How Do Helper Springs Work

Helper springs, also known as auxiliary springs or secondary springs, are devices used in suspension systems to support and complement the main suspension springs. They work in conjunction with the primary springs to improve the overall performance and handling of a vehicle, especially when dealing with heavy loads or challenging road conditions.

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In this guide, we’ll explore how helper springs work and their role in enhancing a vehicle’s suspension system.

Understanding Suspension Springs:

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To grasp the concept of helper springs, it’s essential to understand the primary suspension springs first. Most vehicles have coil springs or leaf springs as their primary suspension components. These springs are responsible for absorbing and dissipating the energy generated by road imperfections, bumps, and weight shifts during driving.

Need for Helper Springs:

Vehicles are designed with a specific suspension setup to offer a balance between ride comfort and handling. However, when the vehicle carries heavy loads, such as luggage, cargo, or towing trailers, the standard suspension might become compressed to its maximum limit. This results in sagging at the rear or front of the vehicle, which can adversely affect stability, ground clearance, and handling characteristics.

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Helper Springs Function:

Helper springs are added to the suspension system to provide extra support when the primary springs are fully compressed. They come into action when the vehicle is carrying heavy loads or experiencing significant weight shifts. The helper springs work alongside the primary springs to prevent excessive sagging, maintain proper ride height, and improve the overall suspension performance.

Types of Helper Springs:

There are two main types of helper springs commonly used in suspension systems:

a. Progressive Helper Springs: These helper springs are designed with a variable spring rate. Initially, they are relatively soft, allowing the vehicle to ride smoothly under normal conditions. As the load increases and the primary springs compress, the helper springs become stiffer, providing additional support. Progressive helper springs offer a gradual increase in support, which can be advantageous for a range of load conditions.

b. Constant Rate Helper Springs: Unlike progressive springs, constant rate helper springs maintain a consistent spring rate throughout their compression range. They provide a constant level of support, regardless of the load. Constant rate helper springs are more straightforward in design and generally less expensive than progressive ones.

Installation and Placement:

Helper springs are typically installed in parallel with the primary suspension springs. For example, in the case of coil springs, the helper springs are mounted between the vehicle chassis (body) and the axle or suspension control arm. They may be placed in-line with the primary springs or installed separately, depending on the specific suspension design and the manufacturer’s recommendations.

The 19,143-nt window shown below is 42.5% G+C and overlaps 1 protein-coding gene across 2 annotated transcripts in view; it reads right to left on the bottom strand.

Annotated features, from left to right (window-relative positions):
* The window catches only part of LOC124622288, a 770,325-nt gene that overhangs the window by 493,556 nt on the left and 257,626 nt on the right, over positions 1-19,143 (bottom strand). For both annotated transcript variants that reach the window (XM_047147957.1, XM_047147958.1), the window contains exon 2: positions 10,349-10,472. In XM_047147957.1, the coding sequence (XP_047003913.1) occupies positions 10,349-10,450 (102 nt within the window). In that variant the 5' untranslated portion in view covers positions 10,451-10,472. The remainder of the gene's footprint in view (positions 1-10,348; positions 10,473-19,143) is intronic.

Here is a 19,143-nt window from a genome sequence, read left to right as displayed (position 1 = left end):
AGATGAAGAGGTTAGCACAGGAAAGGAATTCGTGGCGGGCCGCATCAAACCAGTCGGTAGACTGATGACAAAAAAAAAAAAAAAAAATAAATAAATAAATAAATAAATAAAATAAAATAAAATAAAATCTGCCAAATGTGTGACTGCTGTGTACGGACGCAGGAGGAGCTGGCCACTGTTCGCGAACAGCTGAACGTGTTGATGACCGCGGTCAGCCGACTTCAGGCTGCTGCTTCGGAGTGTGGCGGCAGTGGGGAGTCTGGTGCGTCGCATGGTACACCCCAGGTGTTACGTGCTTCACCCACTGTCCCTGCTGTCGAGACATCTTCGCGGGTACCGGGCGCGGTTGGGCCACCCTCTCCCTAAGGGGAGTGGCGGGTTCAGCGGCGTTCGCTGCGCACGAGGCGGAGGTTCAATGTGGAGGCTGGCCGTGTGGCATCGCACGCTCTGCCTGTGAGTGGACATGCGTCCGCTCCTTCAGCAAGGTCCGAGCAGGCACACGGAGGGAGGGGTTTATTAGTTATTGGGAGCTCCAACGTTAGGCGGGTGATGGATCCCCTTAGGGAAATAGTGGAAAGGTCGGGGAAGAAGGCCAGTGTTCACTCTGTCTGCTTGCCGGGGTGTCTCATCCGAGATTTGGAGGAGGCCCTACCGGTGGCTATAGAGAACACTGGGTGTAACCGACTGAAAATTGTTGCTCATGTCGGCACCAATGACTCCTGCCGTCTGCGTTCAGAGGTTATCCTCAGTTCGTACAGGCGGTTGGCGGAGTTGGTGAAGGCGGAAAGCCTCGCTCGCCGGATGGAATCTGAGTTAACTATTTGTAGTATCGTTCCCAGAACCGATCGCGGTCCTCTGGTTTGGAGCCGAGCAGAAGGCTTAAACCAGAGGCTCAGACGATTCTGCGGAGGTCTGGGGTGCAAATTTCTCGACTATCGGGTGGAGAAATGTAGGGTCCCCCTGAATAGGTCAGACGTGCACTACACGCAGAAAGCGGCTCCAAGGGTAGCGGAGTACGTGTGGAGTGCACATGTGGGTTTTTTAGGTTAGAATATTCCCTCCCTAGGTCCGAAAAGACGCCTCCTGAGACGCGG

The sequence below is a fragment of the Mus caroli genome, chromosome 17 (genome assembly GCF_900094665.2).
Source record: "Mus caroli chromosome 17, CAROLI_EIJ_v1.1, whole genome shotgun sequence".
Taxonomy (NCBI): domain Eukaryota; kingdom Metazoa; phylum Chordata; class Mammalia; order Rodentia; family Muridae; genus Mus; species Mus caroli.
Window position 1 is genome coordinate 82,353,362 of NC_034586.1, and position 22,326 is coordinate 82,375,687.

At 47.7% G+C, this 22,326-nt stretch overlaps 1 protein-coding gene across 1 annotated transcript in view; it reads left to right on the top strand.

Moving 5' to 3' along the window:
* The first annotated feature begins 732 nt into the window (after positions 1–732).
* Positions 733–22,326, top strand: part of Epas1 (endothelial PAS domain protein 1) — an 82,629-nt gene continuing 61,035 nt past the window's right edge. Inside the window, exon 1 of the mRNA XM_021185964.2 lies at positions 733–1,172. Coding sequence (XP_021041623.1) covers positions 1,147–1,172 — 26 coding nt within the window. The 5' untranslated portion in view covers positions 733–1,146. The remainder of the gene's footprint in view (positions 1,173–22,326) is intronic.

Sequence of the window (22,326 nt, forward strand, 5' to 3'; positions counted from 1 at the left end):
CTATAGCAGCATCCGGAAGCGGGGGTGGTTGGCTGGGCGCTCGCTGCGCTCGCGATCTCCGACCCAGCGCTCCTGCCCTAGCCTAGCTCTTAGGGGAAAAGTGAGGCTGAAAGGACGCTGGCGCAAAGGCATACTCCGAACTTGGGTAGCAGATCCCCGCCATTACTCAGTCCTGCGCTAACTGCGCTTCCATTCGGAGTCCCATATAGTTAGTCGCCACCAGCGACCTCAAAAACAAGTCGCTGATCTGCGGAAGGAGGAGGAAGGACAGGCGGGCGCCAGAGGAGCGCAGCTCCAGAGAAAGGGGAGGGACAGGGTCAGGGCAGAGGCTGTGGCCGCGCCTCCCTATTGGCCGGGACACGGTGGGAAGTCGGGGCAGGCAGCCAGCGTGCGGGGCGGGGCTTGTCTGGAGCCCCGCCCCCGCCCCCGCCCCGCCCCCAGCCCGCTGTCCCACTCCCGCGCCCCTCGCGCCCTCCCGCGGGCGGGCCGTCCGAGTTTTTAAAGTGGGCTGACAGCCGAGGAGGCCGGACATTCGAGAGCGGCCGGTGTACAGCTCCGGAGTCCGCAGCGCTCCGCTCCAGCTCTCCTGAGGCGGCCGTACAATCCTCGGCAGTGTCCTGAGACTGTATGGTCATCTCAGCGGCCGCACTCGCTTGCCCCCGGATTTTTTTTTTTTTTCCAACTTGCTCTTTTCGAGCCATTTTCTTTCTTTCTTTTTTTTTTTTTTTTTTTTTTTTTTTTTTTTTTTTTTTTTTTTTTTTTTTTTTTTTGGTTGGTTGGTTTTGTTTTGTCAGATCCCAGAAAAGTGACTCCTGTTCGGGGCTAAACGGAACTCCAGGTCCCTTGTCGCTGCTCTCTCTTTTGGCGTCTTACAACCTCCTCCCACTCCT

Benefits of Helper Springs:

  • Improved Load Carrying Capacity: Helper springs allow vehicles to handle heavy loads more effectively without compromising ride quality.
  • Enhanced Stability: By preventing excessive sagging, helper springs help maintain proper weight distribution, which improves vehicle stability and handling.
  • Reduced Bottoming Out: The combination of primary and helper springs reduces the likelihood of the suspension bottoming out on rough terrain or large bumps.
  • Extended Primary Spring Life: Helper springs assist the primary springs, reducing the likelihood of premature wear and fatigue.

Considerations and Limitations:

Overloading: While helper springs provide additional support, they do not increase a vehicle’s maximum load-carrying capacity beyond the manufacturer’s specifications. It is crucial to adhere to the vehicle’s recommended load limits.

Proper Selection: Choosing the right helper springs suitable for your vehicle and intended use is essential. Consult with a knowledgeable automotive expert or refer to the manufacturer’s guidelines.

Regular Maintenance: Like all suspension components, helper springs require periodic inspection and maintenance to ensure optimal performance and safety.

Conclusion

Helper springs are valuable additions to suspension systems, offering enhanced load-carrying capabilities and improved handling. When properly selected and installed, they contribute to a smoother and safer driving experience, especially when dealing with heavy loads or challenging driving conditions. However, it’s essential to understand their limitations and follow the manufacturer’s guidelines for optimal results.